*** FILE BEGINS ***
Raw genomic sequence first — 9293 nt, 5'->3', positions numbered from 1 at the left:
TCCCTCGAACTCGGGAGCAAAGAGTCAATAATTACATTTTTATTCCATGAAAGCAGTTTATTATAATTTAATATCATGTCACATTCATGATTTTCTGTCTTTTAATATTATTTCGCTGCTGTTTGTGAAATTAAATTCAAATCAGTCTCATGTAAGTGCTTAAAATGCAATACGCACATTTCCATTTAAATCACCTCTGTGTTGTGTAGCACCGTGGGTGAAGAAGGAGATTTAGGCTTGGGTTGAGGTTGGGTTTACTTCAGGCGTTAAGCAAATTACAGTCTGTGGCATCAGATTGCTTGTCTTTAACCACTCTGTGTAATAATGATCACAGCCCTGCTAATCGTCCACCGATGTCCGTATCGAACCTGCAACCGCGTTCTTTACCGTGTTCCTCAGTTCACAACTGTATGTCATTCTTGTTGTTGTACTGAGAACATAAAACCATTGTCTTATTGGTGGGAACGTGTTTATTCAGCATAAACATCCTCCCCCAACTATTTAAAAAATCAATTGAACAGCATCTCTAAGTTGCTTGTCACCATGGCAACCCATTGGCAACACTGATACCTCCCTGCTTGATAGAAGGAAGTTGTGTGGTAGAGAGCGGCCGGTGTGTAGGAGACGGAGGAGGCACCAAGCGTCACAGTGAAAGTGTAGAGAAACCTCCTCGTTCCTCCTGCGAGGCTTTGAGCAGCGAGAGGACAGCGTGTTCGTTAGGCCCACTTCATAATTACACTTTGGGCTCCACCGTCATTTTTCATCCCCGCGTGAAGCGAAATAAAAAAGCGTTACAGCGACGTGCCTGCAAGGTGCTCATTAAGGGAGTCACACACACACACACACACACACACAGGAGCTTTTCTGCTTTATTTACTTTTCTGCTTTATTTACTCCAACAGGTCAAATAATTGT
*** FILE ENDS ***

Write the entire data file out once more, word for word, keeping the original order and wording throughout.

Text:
Raw genomic sequence first — 9293 nt, 5'->3', positions numbered from 1 at the left:
TCCCTCGAACTCGGGAGCAAAGAGTCAATAATTACATTTTTATTCCATGAAAGCAGTTTATTATAATTTAATATCATGTCACATTCATGATTTTCTGTCTTTTAATATTATTTCGCTGCTGTTTGTGAAATTAAATTCAAATCAGTCTCATGTAAGTGCTTAAAATGCAATACGCACATTTCCATTTAAATCACCTCTGTGTTGTGTAGCACCGTGGGTGAAGAAGGAGATTTAGGCTTGGGTTGAGGTTGGGTTTACTTCAGGCGTTAAGCAAATTACAGTCTGTGGCATCAGATTGCTTGTCTTTAACCACTCTGTGTAATAATGATCACAGCCCTGCTAATCGTCCACCGATGTCCGTATCGAACCTGCAACCGCGTTCTTTACCGTGTTCCTCAGTTCACAACTGTATGTCATTCTTGTTGTTGTACTGAGAACATAAAACCATTGTCTTATTGGTGGGAACGTGTTTATTCAGCATAAACATCCTCCCCCAACTATTTAAAAAATCAATTGAACAGCATCTCTAAGTTGCTTGTCACCATGGCAACCCATTGGCAACACTGATACCTCCCTGCTTGATAGAAGGAAGTTGTGTGGTAGAGAGCGGCCGGTGTGTAGGAGACGGAGGAGGCACCAAGCGTCACAGTGAAAGTGTAGAGAAACCTCCTCGTTCCTCCTGCGAGGCTTTGAGCAGCGAGAGGACAGCGTGTTCGTTAGGCCCACTTCATAATTACACTTTGGGCTCCACCGTCATTTTTCATCCCCGCGTGAAGCGAAATAAAAAAGCGTTACAGCGACGTGCCTGCAAGGTGCTCATTAAGGGAGTCACACACACACACACACACACACACAGGAGCTTTTCTGCTTTATTTACTTTTCTGCTTTATTTACTCCAACAGGTCAAATAATTGT